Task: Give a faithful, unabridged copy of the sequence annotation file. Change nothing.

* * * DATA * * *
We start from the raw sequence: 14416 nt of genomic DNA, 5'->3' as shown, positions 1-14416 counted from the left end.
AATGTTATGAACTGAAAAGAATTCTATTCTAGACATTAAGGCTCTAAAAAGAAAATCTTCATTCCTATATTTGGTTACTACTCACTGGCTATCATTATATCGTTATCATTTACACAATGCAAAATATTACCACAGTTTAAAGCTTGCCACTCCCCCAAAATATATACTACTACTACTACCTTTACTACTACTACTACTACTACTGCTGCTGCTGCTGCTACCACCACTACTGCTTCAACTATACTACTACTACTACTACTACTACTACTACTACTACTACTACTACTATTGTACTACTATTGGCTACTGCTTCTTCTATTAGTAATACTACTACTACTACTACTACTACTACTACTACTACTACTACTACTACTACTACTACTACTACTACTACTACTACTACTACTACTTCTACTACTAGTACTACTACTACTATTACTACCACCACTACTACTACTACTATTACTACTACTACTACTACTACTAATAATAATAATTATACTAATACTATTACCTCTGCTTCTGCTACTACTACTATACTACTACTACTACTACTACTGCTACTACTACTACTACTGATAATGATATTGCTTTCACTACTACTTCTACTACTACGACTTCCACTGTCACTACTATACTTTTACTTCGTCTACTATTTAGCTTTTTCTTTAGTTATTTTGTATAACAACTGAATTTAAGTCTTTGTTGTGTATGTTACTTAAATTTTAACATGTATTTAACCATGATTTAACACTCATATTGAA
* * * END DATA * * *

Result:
We start from the raw sequence: 14416 nt of genomic DNA, 5'->3' as shown, positions 1-14416 counted from the left end.
AATGTTATGAACTGAAAAGAATTCTATTCTAGACATTAAGGCTCTAAAAAGAAAATCTTCATTCCTATATTTGGTTACTACTCACTGGCTATCATTATATCGTTATCATTTACACAATGCAAAATATTACCACAGTTTAAAGCTTGCCACTCCCCCAAAATATATACTACTACTACTACCTTTACTACTACTACTACTACTACTGCTGCTGCTGCTGCTACCACCACTACTGCTTCAACTATACTACTACTACTACTACTACTACTACTACTACTACTACTACTACTATTGTACTACTATTGGCTACTGCTTCTTCTATTAGTAATACTACTACTACTACTACTACTACTACTACTACTACTACTACTACTACTACTACTACTACTACTACTACTACTACTACTACTACTTCTACTACTAGTACTACTACTACTATTACTACCACCACTACTACTACTACTATTACTACTACTACTACTACTACTAATAATAATAATTATACTAATACTATTACCTCTGCTTCTGCTACTACTACTATACTACTACTACTACTACTACTGCTACTACTACTACTACTGATAATGATATTGCTTTCACTACTACTTCTACTACTACGACTTCCACTGTCACTACTATACTTTTACTTCGTCTACTATTTAGCTTTTTCTTTAGTTATTTTGTATAACAACTGAATTTAAGTCTTTGTTGTGTATGTTACTTAAATTTTAACATGTATTTAACCATGATTTAACACTCATATTGAA